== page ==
Child Welfare

Just like our communities, families are stronger together.

Child Welfare Services work to promote and enhance family strengths to ensure that the health, safety and well-being of Anishinabek children and families are upheld and protected.

With a focus on prevention, early intervention and protection, and in partnership with families and communities, children are cared for with respect for their cultural background and overall quality of life.

The Mikinaak Service Model

Mikinaak is a sacred Anishinabek Teaching that symbolizes an approach to life with a sense of purpose. It represents Dilico’s Service Model for Customary Care that draws on local traditions of caring in order to ensure that children remain a part of the family, extended family and First Nation community.

The Evolution of Care and Development of the Mikinaak Service Model

Since designation on April 1, 1995, Dilico’s child welfare program has used traditional teachings, wisdom and practices of customary care.

In 2011 – 2012, several Elders gathered from the Robinson-Superior Treaty area and named the customary care model Mikinaak, which means turtle in Ojibway. The teachings and strength of the turtle pushed the use of customary care services at Dilico to the next level of cultural competency and relevancy for Indigenous children, families and communities.

In 2012, with the support of the Elders and the First Nation community’s knowledge and skills, a defined approach was taken to address child protection matters. Frequent case conferencing and providing supports to the entire family led to more children staying at home with their caregivers. The overall concept focused on healing instead of apprehension.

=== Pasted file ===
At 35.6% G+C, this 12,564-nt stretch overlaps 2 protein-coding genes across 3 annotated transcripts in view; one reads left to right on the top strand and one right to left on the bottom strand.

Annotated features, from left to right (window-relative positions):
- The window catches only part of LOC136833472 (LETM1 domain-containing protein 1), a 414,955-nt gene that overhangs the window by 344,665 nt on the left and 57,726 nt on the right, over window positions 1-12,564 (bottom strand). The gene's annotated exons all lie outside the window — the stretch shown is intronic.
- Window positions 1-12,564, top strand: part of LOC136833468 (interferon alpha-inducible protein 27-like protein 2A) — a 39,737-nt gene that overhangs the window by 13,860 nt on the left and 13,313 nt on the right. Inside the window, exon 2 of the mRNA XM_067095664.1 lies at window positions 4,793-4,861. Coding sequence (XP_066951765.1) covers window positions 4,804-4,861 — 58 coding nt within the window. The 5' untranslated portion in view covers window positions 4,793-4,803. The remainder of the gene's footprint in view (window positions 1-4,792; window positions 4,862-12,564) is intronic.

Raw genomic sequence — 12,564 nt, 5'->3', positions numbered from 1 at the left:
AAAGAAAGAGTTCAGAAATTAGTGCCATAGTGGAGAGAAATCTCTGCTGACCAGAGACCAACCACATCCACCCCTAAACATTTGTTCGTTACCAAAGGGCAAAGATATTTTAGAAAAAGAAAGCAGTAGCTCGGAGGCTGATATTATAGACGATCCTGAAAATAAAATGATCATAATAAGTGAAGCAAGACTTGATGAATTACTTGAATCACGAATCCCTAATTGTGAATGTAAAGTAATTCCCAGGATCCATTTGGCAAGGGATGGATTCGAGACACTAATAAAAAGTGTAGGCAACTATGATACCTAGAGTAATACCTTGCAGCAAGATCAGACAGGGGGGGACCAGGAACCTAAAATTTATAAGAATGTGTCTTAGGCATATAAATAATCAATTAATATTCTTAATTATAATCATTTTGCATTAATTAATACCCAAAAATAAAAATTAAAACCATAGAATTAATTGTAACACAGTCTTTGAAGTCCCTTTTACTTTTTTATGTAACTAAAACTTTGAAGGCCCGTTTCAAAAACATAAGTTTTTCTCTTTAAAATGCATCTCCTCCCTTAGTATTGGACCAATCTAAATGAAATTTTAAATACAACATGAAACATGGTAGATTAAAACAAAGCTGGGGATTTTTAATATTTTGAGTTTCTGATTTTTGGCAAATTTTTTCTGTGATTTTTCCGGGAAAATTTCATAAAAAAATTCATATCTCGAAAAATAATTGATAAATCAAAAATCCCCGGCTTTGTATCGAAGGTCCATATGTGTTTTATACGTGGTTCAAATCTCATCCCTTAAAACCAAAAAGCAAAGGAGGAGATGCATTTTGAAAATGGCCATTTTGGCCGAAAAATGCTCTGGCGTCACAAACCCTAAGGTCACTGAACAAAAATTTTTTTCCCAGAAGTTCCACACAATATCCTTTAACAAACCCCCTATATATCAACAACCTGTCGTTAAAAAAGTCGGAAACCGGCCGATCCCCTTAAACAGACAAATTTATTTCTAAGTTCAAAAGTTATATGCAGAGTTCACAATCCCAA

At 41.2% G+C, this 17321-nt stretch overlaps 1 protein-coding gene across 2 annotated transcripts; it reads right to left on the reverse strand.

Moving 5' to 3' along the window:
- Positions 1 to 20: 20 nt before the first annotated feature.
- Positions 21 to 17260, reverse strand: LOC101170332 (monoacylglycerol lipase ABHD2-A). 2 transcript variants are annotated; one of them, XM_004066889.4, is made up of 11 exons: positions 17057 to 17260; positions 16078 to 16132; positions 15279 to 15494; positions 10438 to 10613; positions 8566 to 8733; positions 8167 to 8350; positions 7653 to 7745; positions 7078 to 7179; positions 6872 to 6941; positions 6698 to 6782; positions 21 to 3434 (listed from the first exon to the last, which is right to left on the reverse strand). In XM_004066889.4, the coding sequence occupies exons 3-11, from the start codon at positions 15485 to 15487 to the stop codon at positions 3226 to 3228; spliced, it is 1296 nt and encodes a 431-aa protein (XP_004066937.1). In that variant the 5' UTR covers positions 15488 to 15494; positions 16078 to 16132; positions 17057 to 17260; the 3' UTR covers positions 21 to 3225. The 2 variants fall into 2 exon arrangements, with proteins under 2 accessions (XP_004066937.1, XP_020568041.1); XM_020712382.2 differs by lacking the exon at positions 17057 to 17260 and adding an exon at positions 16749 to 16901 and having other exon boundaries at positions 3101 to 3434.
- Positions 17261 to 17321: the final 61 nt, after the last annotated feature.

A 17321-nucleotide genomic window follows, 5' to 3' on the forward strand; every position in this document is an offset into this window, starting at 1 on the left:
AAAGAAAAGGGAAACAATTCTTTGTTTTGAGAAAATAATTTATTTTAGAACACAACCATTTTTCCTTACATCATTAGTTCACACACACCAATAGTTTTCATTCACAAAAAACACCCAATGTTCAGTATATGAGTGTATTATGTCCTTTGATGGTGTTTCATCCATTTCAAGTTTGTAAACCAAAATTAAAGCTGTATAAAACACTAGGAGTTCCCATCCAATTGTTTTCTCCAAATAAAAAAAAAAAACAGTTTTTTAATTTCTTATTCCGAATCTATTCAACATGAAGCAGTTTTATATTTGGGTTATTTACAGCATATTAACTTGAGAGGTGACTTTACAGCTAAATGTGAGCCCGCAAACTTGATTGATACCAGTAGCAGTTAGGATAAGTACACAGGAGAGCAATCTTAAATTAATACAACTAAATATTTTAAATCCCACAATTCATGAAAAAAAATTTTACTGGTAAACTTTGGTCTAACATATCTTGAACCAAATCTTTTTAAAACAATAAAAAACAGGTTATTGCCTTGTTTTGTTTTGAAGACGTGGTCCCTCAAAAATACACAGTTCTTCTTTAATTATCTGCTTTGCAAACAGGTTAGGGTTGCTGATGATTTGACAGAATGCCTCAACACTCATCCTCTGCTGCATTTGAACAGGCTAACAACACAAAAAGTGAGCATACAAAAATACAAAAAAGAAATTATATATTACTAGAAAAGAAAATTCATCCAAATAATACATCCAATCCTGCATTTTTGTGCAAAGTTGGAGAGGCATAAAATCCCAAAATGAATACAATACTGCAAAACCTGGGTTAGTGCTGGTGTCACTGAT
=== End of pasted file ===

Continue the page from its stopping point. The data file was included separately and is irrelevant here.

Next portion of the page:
Today, the Mikinaak Model of Care is still the guide Dilico follows, utilizing the wisdom and strength and a guided culturally appropriate response to child protection matters.

4 R’s : Reassessment, Reunification, Repatriation and Reconciliation

Child protection in Ontario assesses the risk of a child, which leads to families being involved in the child welfare system. Part of the Mikinaak Model of Care is to continue to assess risk, but also look at opportunities for families to reunify, and to repatriate children back home to their families and communities.

For families who struggle with addictions, violence, abuse and neglect, the Mikinaak approach seeks to understand the underlying and historical trauma, and provide support and healing for parents to be able to safely care for their children.

As we continue to evolve, we are ready to move to the next phase of our model – Reconciliation. This will be an opportunity to reconcile with children, family and communities regarding the effects that the child welfare system historically had on Indigenous families in Ontario.

Child Welfare Information

For additional information on Child Welfare Services, please follow the links below.

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